One Economics

by Adam Przeworski on November 13, 2007

The main point of Rodrik’s book is that economics leaves a lot of slack for policy prescriptions. As I see it, this may be true for two distinct reasons. One is that economic knowledge is not sufficiently robust in general to indicate appropriate policies. Another is that it is inherently incomplete, specifically, that it cannot and does not consider all the factors that may matter in the particular situations to which policies are applied. Rodrik emphasizes the second reason but first I want to comment on the title.

To put it in a nutshell, is it “One Economics, Many Recipes” or “Many Economics, …”? In what sense do we have “one economics”? Economics is a science that derives conclusions about states of collectivities (“the economy” but also “the polity,” since the same methods are now applied to politics) from assumptions about preferences of individuals and the constraints they face. What unifies economics are the methods for making such inferences. The assumptions vary: they are at best disciplined by “stylized facts” and often at variance with more direct, psychological, evidence. Moreover, these assumptions often reflect ideological priors. One example that jumps to my mind is an article, published in a leading journal of political economy, that went like this: assume that tax revenues do not finance inputs into production, assume that they do not subsidize consumption, write a growth model, and — surprise — taxes are bad for growth! But almost the same year, another article, published in an equally reputable journal, assumed that public inputs are complementary to private ones and that tax revenues are used to finance public productive services, only to find that growth is maximized at a positive, indeed sizeable, tax rate.

One may think that even if the assumptions are to some extent arbitrary, they are at least disciplined by empirical tests of the conclusions. Assumptions are “as if,” but conclusions must defend themselves against facts. But econometrics are a tolerant disciplinarian. As a frequent practitioner I am not cynical: some results withstand all specifications and all estimators, some results will not appear however one massages the data. But many are simply not robust. Econometric models are also based on assumptions and, indeed, these assumptions are so demanding that at least some of them are, perhaps always, violated. In the presence of endogeneity, errors of measurement, and omitted variables, all estimators are biased. And since different estimators correct for different biases, they often generate disparate results. Moreover, I suspect again that ideology has a way of sneaking even into econometrics. When in 1993 Limongi and I “reviewed studies”: of the effect of political regimes on economic growth, we found that the results perfectly fitted the ideological climate of the period when they were published: before 1982 none found that democracies promoted growth, after 1982 none found that dictatorships did.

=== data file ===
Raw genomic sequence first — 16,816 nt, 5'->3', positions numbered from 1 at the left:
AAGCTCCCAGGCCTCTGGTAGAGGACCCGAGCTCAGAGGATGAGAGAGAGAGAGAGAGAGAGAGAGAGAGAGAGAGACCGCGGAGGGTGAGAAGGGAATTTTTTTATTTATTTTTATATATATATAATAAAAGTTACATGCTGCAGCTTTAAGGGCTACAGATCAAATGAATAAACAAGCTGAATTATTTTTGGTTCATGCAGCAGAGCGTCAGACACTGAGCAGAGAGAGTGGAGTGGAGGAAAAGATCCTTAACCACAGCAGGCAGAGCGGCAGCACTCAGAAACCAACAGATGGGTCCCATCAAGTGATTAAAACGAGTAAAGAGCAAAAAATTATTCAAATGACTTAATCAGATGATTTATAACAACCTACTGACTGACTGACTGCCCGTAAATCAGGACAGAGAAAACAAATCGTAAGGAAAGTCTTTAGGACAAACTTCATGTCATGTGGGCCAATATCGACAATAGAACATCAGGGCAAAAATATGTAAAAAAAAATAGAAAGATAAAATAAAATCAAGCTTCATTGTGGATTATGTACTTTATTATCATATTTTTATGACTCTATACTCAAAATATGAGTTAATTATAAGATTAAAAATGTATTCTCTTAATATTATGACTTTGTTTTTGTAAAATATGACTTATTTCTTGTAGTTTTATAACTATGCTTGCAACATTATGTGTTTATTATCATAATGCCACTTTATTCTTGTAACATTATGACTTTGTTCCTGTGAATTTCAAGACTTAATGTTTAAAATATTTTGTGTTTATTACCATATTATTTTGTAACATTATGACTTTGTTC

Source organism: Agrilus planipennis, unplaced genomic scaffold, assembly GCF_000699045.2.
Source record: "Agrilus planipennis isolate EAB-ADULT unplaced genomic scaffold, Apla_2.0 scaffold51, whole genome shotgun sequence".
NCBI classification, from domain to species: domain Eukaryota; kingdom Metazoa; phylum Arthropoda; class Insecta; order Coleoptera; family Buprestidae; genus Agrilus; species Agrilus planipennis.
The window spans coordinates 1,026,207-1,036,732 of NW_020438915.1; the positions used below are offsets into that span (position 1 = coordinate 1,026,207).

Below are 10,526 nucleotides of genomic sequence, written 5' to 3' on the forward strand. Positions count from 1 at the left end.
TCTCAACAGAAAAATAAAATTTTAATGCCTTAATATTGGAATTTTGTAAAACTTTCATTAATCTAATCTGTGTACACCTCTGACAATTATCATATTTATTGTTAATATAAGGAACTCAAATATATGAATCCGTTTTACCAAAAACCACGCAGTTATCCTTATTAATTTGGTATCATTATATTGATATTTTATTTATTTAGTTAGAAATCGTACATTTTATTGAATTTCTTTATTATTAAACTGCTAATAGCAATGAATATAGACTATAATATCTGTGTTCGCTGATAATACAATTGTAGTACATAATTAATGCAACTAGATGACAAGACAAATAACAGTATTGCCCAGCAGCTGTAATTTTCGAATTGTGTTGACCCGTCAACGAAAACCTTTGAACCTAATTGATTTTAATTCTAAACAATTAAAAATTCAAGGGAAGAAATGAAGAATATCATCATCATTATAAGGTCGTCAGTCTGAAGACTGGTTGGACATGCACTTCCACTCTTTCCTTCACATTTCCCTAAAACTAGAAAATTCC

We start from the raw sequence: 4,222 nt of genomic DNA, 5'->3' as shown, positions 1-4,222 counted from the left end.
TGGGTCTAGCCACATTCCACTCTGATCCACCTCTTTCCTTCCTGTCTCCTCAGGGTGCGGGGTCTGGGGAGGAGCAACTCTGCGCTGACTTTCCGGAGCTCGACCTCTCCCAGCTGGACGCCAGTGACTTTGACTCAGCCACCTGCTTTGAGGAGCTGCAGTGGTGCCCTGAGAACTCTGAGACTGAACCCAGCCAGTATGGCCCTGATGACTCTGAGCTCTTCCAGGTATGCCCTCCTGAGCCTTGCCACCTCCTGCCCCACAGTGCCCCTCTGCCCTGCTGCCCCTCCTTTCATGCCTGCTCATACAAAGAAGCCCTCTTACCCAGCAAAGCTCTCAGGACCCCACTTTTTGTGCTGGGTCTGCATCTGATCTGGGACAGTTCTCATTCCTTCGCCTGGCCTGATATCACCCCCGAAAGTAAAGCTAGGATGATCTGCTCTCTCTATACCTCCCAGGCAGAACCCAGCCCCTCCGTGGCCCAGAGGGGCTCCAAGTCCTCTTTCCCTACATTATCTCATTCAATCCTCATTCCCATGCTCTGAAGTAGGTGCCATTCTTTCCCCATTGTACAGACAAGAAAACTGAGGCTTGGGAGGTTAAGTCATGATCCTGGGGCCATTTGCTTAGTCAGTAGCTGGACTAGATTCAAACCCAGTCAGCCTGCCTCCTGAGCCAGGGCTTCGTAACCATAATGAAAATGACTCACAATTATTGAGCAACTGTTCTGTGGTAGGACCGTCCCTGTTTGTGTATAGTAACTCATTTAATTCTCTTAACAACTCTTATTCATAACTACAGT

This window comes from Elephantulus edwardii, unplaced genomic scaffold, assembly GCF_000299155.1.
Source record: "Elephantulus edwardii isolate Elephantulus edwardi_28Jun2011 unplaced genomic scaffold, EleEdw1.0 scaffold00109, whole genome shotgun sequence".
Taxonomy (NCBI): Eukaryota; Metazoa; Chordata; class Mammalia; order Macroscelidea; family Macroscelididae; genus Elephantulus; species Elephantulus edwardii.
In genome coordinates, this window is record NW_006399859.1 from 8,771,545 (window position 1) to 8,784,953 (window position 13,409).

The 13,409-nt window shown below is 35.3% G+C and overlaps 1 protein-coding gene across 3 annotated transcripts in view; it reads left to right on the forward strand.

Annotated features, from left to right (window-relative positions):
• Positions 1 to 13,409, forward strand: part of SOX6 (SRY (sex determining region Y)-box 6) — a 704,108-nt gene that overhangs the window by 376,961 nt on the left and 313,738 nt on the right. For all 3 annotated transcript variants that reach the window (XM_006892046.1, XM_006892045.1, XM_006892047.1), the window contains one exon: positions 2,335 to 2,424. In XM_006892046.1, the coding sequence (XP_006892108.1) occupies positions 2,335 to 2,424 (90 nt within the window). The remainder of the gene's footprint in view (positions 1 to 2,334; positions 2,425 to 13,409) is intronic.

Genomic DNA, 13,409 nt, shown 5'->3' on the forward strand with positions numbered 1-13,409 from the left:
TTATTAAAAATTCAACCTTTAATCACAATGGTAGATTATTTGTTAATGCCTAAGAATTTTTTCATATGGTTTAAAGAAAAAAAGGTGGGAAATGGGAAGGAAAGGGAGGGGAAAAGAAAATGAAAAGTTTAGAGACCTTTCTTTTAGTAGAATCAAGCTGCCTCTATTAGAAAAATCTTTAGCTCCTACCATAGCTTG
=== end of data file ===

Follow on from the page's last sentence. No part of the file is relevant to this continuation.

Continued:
All this leads me to think that economics is one only with regard to the criteria of inference and evidence that are required to publish in the journals of the discipline. But with different assumptions and divergent statistical results, the resulting body of knowledge would not be unequivocal even if it were generally applicable to all possible contexts. The neo-liberal tenet that dismantling the state is sufficient for “the market” to usher a country on the road to development had little justification in the body of economic knowledge: after all, the theory says that economies stagnate if markets are perfectly, as distinctly from monopolistically, competitive. Yet this was the advice offered around the world by eminent economists.

Rodrik does not get entangled in these issues of philosophy of science because his point of departure is appropriately practical. His emphasis is that even if economics were one, the concrete situation of particular countries always includes factors that are not considered in general theories or that coexist in interactive combinations not entertained by such theories. And ignoring them may cause havoc. What we need, according to Rodrik, are theoretically and statistically informed analyses of particular situations. Such analyses must be consistent with what we believe theoretically and what we think to be true empirically, but they also must pay attention to facts specific to each context. And since different countries face different problems, these call for different remedies: his axiom is that “appropriate growth policies are almost always context
specific” (page 4).